"What's so funny?" She had red streaks in her blonde hair, blue eyes and black lipstick. Again he blushed, dirty old man.
"Nothing, just a book," he pulled it out and showed it to her.
"Necronomicon? Never excepted it from a nark like you."
Good God, she called him a nark, he wanted to take her here and now. But she couldn't have been more than fifteen, and even if she were eighteen, how would that look? What if the people from work found out? Kiss that potential promotion goodbye. "Nark? I didn't know kids still said that."
"Kids?" Even her smile teased.
"Yeah, what are you, sixteen?"
"Nineteen." His heart grew three times it's size, like some sort of perverted Grinch.
"Bullshit." Reason still had some sway.
"What is that book about anyway?" She changed the subject.
He sighed, for a moment he had hoped, "There's, well, there's a lot of necrinomicons out there, they all claim to hold spells for various things. When I was a kid, like you, my friends and I used to read them and act out some of the stupid rituals. It was all BS, but," he put the book back in its place and, straightening his tie, he said, "That was a long time ago."
"How old are you?" She asked.
"Nineteen." He lied.
"Bullshit," she slipped her hand in his back pocket, he jumped, and she came back with a wallet. "Mark Rendal, twenty-three, oh and lookie here, you're from the city."
"Give it back."
She smirked and took a step back.
"You kept your college ID?"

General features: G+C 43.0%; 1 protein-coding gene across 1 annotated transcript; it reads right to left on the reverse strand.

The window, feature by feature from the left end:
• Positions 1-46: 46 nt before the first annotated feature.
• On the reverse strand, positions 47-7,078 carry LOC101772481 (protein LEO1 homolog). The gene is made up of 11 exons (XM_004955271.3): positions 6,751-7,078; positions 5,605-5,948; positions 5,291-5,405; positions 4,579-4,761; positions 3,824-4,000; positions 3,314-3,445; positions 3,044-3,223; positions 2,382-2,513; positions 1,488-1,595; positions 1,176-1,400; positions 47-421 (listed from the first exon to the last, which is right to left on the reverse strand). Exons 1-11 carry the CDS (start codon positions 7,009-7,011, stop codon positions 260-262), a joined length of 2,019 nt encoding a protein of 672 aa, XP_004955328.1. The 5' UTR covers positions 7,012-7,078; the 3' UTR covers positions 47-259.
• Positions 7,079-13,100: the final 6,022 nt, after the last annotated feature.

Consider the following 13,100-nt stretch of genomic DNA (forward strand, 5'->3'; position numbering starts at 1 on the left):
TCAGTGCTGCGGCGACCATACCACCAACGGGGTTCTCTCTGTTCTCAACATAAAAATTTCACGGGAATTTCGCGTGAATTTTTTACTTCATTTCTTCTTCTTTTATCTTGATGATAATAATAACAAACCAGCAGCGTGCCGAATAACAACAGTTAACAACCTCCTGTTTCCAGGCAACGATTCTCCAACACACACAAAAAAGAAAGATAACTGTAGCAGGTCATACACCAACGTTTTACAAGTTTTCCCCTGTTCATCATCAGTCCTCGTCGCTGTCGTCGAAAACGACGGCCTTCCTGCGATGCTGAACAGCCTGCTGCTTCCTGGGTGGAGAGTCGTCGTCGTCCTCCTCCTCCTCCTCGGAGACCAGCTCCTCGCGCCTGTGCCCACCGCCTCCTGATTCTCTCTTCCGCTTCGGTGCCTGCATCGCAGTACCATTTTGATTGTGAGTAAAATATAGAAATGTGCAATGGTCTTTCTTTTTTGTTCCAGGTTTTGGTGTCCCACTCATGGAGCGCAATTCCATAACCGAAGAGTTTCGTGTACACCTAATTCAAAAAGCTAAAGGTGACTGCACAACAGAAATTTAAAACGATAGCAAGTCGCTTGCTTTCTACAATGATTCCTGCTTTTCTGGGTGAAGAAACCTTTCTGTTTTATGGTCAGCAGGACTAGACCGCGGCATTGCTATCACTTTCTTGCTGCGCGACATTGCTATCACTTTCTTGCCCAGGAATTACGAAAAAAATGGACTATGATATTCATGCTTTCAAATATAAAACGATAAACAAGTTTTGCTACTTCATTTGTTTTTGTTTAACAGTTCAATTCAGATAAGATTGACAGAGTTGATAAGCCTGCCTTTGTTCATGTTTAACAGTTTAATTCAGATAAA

"Give. It. Back." He tried to snatch the wallet from her hand, but she slipped around him. Cornering her between religion and politics, he reached again for the wallet and got a handful of taut backside.
She leaned in and whispered, "Maybe I should scream."
"Maybe you should," He whispered back reflexively.
WhatamIdoingwhatamIdoingwhattheFUCKamIdoing, his mind raced with his heart and she dropped the wallet.
"Colleen!" Someone shouted. The man and the teenager separated, no one had seen them in their back of the store facing corner, between politics and religion.
She smiled less seductively, her eyes filled with a light of innocence not there before. She all but skipped off and joined her friends. He thought for sure the whole thing had been a prank of some kind, but they did not turn back, did not snicker, simply got in line, bought books, and left with the same energy with which they came.
"What the fuck just happened?" He asked no one. Sitting on the carpet the man, Mark, poured over the contents of his wallet. Nothing was missing, his credit cards, bank cards, picture of his ex, money, receipts, driver's license, work ID, College ID, and... wait. His high school ID was gone.
There was no reason to have it anymore anyway, what did it matter if she took it? He organized everything again, stood up, straightened out, and sat back at the coffee shop. In two hours he collated the data, made fantastic graphs, and crafted a fantastic PowerPoint which he promptly sent to his overweight middle manager.
The pretentious bastard still pounded away on his keyboard, punishing it, slamming the space bar. Mark laid the necronomicon in front of him and remembered a time when, for a moment, his friends thought they actually made something happen. They finished an incantation and the lights went out. In truth, he knew it was his friend James's mom playing a trick on them. He saw her as she sneaked back upstairs. Either way, it was the same feeling. Maybe, he thought, it would have been better if something happened.